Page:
"What do you mean?": Burglar too drunk to understand homeowner's question about why he was breaking in
A mechanic was so drunk when a homeowner challenged him about why he was breaking into his Castleford property he responded by asking: "What do you mean?"
Peter James Thornton had downed a bottle of vodka after his six-year relationship ended and inexplicably broke into the property on Whitwood Common Lane, Leeds Crown Court was told.
The owner had arrived home at around 10.40pm on November 15, walked around the back and found Thornton leaning inside the kitchen window.
The kitchen blinds had been pulled out and were left on the floor in the back garden.
Prosecuting, Elizabeth Noble said the owner confronted Thornton and said: "What the f*** are you playing at?"
Thornton, 38, then responded with his puzzled reply.
The shocked owner, who thought Thornton was holding a knife which later turned out to be a silver phone case, left the property and called the police, who picked up the defendant a short time later.
The police said he was clearly under the influence of either drink or drugs.
CCTV from a neighbouring property showed Thornton was in the garden for more than 90 minutes. A half-drunk bottle of tonic water found at the scene also contained his finger prints.
He gave a largely 'no-comment' interview to police, but admitted a charge of burglary when he later appeared at the magistrates' court for a preliminary hearing.
The court was told that Thornton has eight convictions for 11 offences, but had stayed out of trouble since 2012.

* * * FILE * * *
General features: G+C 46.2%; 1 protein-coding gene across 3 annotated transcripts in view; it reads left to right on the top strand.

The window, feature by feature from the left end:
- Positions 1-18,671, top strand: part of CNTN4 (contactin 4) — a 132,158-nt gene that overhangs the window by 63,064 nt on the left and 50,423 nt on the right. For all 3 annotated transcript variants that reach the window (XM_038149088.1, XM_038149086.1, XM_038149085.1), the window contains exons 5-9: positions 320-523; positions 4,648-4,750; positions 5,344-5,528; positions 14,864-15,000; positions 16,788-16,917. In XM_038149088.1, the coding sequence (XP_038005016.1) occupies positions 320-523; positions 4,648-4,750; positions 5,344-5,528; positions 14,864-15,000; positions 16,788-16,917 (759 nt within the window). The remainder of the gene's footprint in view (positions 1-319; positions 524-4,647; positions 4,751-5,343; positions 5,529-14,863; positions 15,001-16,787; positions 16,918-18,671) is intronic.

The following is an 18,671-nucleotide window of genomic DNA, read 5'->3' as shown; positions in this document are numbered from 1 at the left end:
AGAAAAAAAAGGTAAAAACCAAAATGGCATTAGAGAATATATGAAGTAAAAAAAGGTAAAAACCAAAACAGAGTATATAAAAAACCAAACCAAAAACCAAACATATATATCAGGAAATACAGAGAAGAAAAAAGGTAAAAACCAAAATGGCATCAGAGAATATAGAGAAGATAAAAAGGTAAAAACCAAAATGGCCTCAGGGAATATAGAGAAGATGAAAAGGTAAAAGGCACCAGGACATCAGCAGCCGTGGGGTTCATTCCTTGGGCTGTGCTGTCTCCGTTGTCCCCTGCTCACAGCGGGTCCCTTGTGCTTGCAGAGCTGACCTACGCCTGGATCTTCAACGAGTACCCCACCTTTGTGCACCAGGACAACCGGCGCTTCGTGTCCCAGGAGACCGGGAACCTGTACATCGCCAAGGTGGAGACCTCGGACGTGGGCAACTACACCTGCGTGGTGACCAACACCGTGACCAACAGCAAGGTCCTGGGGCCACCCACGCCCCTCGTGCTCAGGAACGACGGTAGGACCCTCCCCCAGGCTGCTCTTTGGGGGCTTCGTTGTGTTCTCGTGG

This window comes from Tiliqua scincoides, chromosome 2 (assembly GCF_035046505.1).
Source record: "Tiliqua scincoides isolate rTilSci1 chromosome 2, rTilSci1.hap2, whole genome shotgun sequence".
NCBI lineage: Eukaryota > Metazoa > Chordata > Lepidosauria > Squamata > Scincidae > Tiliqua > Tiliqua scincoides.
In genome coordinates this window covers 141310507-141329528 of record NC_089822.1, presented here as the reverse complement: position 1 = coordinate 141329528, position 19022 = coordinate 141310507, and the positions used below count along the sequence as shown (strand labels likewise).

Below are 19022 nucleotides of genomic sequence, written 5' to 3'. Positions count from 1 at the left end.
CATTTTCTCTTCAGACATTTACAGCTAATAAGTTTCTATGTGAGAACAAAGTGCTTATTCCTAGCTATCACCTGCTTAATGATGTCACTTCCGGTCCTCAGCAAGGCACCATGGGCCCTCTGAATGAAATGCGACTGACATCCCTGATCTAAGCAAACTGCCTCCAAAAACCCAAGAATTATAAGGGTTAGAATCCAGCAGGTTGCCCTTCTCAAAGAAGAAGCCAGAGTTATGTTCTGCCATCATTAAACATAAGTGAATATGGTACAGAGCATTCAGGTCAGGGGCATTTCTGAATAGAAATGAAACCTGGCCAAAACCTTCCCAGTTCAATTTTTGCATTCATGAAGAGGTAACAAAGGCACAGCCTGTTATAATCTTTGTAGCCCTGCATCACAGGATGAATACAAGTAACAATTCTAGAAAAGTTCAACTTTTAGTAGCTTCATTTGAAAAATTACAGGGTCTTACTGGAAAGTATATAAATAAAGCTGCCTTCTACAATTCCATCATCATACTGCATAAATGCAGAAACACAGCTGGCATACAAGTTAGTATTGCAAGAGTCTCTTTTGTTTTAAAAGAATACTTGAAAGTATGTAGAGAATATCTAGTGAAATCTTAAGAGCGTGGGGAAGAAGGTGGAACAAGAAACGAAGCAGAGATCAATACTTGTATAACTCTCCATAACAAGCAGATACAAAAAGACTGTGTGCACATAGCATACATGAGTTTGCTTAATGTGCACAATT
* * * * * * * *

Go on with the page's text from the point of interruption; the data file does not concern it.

Mitigating, Satpal Roth-Sharma said that Thornton, of Penrith Crescent, Castleford, had just split from his partner and had downed the litre-bottle of spirits.
That night he had been staying at his mother's address, but his sister arrived and asked him to leave and he found himself in the garden of the property without an explanation.
Miss Roth-Sharma, who said Thornton worked as a mechanic, said: "He is absolutely embarrassed to find himself in this situation.
"He is not a burglar and has no need to burgle properties but he was not thinking straight at the time of the offence.
"He is genuinely full of remorse and regret."
A probation report suggested that Thornton would turn to strong alcoholic drinks in "difficult situations", such as the break up with his partner.
Judge Tom Bayliss QC responded by telling Thornton: "Even though you won't admit it you have a terrible drink problem, it's drink that's caused you to behave in that way.
"It's still a burglary and the effect is quite significant. Every burglary is an invasion of people's space, and those who commit burglaries must take the consequences."
However, he said there were factors that would allow him to draw back from a custodial sentence.
Thornton was given a 12-month jail term, suspended for two years, ordered him to carry out 200 hours of unpaid work and pay £500 compensation to the victim.